Providing traditional educational opportunities for shíshálh Nation members as cultural and medicinal plants are identified, conserved, and mapped
Why this Project Matters
Cultural and medicinal plants will be identified, conserved and mapped in partnership with SFI forestry partners and the shíshálh Nation. This project will increase the knowledge base of foresters and shíshálh Nation educators relating to the importance of cultural and medicinal plants. Revitalizing cultural practices like harvesting traditional medicinal plants is a priority for the shíshálh Nation. The shíshálh people have a distinct language and a unique world view. The swiya (traditional territory) of the shíshálh people is on the south coast of British Columbia.
How the Project is Supporting Traditional Indigenous Practices and Values
The project will increase economic opportunities for those shíshálh members who make part or most of their livelihood from producing traditional medicines and foods by increasing their chances of locating, harvesting, and maintaining a sustainable supply of cultural and medicinal plants. In 2019, priority cultural and medicinal plant identification cards were developed by the shíshálh Nation Cultural Plants Team. This project will support the sharing of these cards with other forestry companies operating within the shíshálh swiya.
The main focus of the project will be to produce educational materials and provide field training for the educational and cultural staff of the shíshálh Nation. These educators and community influencers will be central to encouraging shíshálh members, especially youth, to preserve and use cultural and medicinal plants. The project supports and promotes shíshálh Indigenous values and will also improve the understanding of these values by forest professionals and community groups in the area.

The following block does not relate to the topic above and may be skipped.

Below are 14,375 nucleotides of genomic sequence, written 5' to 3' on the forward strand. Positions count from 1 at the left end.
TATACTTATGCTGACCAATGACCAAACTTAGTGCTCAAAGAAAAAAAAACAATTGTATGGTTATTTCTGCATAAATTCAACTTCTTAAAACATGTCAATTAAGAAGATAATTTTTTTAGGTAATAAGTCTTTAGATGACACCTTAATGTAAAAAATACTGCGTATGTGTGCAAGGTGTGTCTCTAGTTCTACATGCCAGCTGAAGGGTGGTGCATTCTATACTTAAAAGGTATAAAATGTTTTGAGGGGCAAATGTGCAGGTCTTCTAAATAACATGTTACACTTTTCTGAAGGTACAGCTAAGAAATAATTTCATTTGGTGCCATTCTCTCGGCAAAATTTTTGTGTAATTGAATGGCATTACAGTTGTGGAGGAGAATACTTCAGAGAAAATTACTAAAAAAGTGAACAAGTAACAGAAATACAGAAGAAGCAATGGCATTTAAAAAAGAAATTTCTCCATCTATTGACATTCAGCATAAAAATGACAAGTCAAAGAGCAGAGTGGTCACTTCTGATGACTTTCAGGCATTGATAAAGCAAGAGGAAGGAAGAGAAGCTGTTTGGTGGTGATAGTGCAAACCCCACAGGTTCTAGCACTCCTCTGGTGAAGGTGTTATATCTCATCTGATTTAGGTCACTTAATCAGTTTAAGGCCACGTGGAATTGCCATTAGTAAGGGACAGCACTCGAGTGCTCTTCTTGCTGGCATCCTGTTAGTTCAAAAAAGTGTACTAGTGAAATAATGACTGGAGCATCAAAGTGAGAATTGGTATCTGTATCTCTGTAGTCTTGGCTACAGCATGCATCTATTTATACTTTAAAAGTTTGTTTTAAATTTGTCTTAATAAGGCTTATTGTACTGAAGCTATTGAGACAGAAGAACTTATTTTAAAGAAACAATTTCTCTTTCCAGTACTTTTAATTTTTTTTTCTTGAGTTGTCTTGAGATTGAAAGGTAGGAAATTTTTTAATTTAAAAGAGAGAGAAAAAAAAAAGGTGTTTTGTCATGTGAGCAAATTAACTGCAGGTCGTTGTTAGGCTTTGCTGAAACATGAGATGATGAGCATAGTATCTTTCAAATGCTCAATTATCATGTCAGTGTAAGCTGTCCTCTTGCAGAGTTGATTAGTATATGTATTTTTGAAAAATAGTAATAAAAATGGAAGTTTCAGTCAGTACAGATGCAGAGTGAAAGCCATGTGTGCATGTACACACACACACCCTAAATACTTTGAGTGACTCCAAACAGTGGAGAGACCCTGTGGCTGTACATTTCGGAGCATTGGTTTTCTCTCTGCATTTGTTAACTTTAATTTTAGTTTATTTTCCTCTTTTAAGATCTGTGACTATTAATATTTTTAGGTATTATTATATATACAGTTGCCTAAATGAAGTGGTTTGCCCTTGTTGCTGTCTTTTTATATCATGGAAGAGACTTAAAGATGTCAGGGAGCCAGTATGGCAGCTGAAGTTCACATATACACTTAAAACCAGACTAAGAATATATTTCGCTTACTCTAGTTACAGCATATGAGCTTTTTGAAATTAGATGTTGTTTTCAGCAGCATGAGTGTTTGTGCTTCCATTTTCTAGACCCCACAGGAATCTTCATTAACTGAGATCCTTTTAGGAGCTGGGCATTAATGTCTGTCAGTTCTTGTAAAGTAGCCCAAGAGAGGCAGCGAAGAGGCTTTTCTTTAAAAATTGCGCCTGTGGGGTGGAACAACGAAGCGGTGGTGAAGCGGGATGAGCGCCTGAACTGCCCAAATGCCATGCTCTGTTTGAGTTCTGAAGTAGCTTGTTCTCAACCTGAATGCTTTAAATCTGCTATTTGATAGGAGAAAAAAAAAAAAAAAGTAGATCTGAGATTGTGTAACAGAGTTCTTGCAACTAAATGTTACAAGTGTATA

The SFI Community Grant Program is supporting this project. It will help grow meaningful relationships between the shíshálh Nation and other SFI-certified forest sector partners.
How this Project Builds SFI Community Engagement
SFI respects the rights and traditional knowledge of Indigenous Peoples and believes our shared quality of life improves when forests are sustainably managed for current and future generations. These shared values allow for a strong and multifaceted link between SFI and Indigenous communities across the U.S. and Canada. There will be opportunities for SFI certified organizations to participate in community events and field trips. There is also a potential opportunity to bring experts from the shíshálh Nation together with other Indigenous communities who are certified to the SFI forest management standard.
This partnership includes members of the shíshálh Nation, conservationists, researchers, and SFI certified organizations.
The swiya of the shíshálh people lies between Queens Reach in Jervis Inlet and Howe Sound on the south coast of British Columbia. Historically there were four main settlements at kalpilin (Pender Harbour), ts’unay (Deserted Bay), xenichen (Jervis Inlet) and tewankw near Porpoise Bay.
shíshálh Nation is committed to innovation in program and service delivery designed to assist its members and community to achieve greater independence, wellness and self-sufficiency. Foundational to the Nation’sr shared work is the protection, promotion and practice of shíshálh culture, language and laws within their swiya. Learn more about the shíshálh Nation tems swiya museum, culture, language, and Elders.
SFI has issued updated guidance regarding audit restrictions due to COVID-19. We recognize that other requirements related to implementing the SFI Standards, such as logger training, may be disrupted while travel and gatherings are restricted. SFI will issue further guidance as warranted. Questions about audits or standard requirements should be directed to Gregor Macintosh, SFI Senior Director of Standards, at Gregor.email@example.com.